A brief entry at Tyler Cowen’s excellent blog, Marginal Revolution, helped remind me of this important reality. He highlighted a new paper (pay-walled) from the National Bureau of Economic Research that reached a surprising conclusion about the effect of the California Paid Family Leave Act. Here’s the abstract:

This paper uses IRS tax data to evaluate the short- and long-term effects of California’s 2004 Paid Family Leave Act (PFLA) on women’s careers. Our research design exploits the increased availability of paid leave for women giving birth in the third quarter of 2004 (just after PFLA was implemented). These mothers were 18 percentage points more likely to use paid leave but otherwise identical to multiple comparison groups in pre-birth demographic, marital, and work characteristics. We find little evidence that PFLA increased women’s employment, wage earnings, or attachment to employers. For new mothers, taking up PFLA reduced employment by 7 percent and lowered annual wages by 8 percent six to ten years after giving birth. Overall, PFLA tended to reduce the number of children born and, by decreasing mothers’ time at work, increase time spent with children. (Emphasis added.)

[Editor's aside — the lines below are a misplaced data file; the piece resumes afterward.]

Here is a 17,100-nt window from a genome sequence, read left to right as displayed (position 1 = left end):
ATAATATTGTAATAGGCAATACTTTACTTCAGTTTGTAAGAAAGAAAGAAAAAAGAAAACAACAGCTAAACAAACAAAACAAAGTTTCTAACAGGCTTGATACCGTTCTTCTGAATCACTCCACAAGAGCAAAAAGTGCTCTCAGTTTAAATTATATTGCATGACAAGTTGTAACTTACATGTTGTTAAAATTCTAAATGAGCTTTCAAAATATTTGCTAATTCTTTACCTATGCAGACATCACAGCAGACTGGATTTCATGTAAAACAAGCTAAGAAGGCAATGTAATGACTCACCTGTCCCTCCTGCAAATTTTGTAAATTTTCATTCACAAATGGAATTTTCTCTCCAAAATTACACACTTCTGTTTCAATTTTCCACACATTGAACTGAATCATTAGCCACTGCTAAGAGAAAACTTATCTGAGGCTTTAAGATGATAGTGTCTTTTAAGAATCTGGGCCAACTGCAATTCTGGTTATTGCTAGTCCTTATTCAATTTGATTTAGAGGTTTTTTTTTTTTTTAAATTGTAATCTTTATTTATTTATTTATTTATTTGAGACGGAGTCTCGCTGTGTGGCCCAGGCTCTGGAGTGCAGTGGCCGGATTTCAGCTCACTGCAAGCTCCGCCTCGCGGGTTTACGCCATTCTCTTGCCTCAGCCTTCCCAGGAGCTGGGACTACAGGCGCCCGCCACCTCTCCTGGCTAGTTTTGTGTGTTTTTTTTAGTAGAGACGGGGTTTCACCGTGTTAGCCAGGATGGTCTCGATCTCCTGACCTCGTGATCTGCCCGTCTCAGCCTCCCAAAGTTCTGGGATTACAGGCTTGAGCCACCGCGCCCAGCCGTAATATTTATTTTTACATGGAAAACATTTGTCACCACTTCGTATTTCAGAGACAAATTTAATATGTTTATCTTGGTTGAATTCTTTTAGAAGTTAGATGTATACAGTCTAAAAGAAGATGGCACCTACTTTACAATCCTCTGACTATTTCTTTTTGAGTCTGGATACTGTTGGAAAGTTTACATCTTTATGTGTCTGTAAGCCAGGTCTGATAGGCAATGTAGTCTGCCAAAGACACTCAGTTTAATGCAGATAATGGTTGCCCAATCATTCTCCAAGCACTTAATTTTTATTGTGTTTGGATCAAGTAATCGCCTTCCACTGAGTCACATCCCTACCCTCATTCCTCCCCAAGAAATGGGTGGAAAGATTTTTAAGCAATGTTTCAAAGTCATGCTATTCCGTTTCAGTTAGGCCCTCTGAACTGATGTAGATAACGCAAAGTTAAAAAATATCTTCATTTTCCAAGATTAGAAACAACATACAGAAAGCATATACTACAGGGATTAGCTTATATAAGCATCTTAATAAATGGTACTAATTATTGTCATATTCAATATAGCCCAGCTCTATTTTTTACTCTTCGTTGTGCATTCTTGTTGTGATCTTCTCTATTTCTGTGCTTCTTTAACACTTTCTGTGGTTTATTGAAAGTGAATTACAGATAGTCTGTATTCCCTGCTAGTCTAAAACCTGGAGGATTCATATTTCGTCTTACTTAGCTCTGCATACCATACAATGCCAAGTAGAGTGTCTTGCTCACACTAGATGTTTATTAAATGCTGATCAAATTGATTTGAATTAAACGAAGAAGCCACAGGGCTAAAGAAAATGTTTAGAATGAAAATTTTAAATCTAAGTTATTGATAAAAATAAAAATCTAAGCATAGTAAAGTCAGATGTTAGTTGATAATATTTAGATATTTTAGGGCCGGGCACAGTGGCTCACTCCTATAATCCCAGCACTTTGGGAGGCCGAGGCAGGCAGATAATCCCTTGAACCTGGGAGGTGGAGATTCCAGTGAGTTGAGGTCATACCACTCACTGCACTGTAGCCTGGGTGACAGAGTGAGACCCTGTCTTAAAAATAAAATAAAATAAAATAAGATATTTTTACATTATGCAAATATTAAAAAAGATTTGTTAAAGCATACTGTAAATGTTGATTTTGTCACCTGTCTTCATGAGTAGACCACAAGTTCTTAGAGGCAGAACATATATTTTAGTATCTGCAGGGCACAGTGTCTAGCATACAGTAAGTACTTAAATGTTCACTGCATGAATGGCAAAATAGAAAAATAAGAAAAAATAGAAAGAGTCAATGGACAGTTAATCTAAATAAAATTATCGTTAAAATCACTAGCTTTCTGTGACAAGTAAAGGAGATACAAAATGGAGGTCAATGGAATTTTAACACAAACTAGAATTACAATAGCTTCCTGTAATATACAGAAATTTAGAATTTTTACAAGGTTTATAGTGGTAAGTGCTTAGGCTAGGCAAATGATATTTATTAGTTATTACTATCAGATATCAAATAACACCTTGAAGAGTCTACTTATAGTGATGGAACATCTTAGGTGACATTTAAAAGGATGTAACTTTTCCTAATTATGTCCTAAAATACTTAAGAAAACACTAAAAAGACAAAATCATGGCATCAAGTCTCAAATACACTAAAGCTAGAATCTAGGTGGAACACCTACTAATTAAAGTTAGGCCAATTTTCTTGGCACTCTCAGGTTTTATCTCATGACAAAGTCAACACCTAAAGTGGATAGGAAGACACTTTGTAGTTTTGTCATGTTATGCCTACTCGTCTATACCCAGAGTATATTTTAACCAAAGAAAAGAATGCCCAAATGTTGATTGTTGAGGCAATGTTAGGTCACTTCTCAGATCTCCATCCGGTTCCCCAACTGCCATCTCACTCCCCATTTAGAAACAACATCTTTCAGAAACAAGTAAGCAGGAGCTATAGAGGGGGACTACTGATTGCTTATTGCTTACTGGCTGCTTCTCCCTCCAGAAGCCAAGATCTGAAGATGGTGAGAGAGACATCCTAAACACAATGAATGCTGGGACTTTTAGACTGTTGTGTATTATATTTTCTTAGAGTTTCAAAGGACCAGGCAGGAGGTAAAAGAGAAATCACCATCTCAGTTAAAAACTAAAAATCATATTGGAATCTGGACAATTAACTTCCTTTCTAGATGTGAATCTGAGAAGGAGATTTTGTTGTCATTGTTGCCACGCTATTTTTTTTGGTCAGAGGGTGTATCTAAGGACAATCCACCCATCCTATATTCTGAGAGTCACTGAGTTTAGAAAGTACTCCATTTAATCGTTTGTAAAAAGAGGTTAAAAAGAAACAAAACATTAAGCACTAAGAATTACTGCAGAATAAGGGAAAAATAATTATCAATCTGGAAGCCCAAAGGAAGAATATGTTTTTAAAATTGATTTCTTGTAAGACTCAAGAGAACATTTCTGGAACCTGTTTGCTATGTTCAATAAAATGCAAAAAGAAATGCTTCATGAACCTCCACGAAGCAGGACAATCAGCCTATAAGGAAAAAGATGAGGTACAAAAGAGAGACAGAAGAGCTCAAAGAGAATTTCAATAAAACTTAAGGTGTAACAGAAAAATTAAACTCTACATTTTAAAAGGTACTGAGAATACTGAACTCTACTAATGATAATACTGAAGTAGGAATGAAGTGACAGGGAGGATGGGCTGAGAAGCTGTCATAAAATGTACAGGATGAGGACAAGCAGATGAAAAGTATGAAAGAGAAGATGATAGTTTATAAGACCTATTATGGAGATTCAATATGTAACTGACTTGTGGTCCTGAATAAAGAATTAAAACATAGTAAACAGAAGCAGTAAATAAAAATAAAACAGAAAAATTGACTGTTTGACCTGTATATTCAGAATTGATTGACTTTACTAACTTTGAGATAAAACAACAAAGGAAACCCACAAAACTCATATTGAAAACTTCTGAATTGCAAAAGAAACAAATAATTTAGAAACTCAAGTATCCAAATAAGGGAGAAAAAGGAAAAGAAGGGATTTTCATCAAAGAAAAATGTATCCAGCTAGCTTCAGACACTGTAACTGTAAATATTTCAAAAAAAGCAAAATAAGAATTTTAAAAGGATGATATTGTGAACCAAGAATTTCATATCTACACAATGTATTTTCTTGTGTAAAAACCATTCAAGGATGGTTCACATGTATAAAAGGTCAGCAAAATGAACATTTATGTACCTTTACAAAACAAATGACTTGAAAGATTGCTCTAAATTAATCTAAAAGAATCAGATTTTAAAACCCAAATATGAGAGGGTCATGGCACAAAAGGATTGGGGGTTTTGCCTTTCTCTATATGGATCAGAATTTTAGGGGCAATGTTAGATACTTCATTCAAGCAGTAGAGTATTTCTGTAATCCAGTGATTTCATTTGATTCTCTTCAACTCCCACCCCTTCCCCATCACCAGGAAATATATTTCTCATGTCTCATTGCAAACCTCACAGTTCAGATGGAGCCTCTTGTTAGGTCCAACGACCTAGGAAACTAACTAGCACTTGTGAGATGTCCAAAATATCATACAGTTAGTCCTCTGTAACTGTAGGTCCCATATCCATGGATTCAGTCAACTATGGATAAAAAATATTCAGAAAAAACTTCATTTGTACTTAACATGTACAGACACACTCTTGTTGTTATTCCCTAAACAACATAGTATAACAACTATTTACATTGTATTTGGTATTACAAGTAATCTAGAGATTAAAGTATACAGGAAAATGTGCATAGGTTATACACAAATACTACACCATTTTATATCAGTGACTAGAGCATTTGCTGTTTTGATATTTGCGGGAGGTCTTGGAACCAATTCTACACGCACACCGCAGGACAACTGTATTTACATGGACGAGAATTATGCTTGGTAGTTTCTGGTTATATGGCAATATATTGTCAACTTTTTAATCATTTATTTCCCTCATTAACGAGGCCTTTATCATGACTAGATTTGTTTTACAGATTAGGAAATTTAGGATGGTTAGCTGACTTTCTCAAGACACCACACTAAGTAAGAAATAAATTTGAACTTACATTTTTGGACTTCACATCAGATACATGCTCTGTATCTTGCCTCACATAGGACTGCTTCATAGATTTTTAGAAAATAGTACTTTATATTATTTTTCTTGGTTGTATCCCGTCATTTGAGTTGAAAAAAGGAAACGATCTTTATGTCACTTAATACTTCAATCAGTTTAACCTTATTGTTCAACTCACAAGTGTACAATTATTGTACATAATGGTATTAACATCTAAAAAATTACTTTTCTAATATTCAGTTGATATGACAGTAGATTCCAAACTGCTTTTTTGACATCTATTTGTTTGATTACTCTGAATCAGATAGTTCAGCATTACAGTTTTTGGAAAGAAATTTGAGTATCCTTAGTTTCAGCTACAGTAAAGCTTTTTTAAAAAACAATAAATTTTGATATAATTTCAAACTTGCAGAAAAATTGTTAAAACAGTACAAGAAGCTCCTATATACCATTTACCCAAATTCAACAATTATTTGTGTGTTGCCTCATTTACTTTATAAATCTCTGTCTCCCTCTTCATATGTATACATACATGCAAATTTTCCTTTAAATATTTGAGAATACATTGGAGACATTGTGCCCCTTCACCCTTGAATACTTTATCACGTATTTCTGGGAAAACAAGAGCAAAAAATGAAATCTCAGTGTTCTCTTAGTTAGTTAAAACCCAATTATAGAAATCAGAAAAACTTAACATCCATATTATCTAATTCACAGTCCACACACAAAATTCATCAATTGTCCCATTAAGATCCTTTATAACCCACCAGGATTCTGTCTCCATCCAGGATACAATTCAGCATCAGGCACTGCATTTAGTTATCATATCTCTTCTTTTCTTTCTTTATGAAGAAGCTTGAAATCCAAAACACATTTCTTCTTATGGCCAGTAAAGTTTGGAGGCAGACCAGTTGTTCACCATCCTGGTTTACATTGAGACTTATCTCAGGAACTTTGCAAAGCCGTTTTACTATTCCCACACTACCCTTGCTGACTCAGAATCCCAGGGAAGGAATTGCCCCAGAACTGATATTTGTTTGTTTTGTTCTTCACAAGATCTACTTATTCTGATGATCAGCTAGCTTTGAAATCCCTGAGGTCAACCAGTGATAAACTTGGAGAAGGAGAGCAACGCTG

In his post, Cowen highlighted the apparent negative impact on “women’s labor market opportunities.” That’s interesting and important, but I’m more alarmed by the finding that a classic “family friendly” policy seems to have reduced childbearing. Later in the paper, the authors offer an explanation:

If the Act increased investments in children, then standard economic models posit the number of children should fall, because increases in child “quality” (i.e., investment in children) increases the shadow price of child quantity (Becker and Lewis 1973). Table 5A.2 shows this was the case, with the number of children falling by 2 percent for all mothers (-0.06/2.31, col. 2) and 5 percent for new mothers (-0.10/1.81, col. 4) over the next decade.

I don’t share this paper to argue that it presents the definitive analysis of the effect of family leave on childbearing. An enormous amount of ink has been spilled studying whether family-friendly policies can boost dangerously declining birth rates. Yet the study does provide another data point suggesting that the answer is exceedingly complicated, and a policy that promotes one virtue (more time with kids!) could perhaps hurt other priorities, like creating incentives for parents to have more children. 

Politicians should demonstrate less confidence that they can fix the broken parts of our culture and more concern that their efforts may violate one of their most important obligations, to first do no additional harm to the nation they serve and the culture they seek to correct. 

One last thing … 

If you follow me on Twitter or read me at all during my National Review days, you know that I love the NBA, and I love the Memphis Grizzlies. Bringing both threads together, I leave you with this thrilling moment from Monday night. NBA action, it’s fantastic:

I’ll be back on Thursday, hopefully with more NBA highlights and a newsletter name that makes you want to subscribe.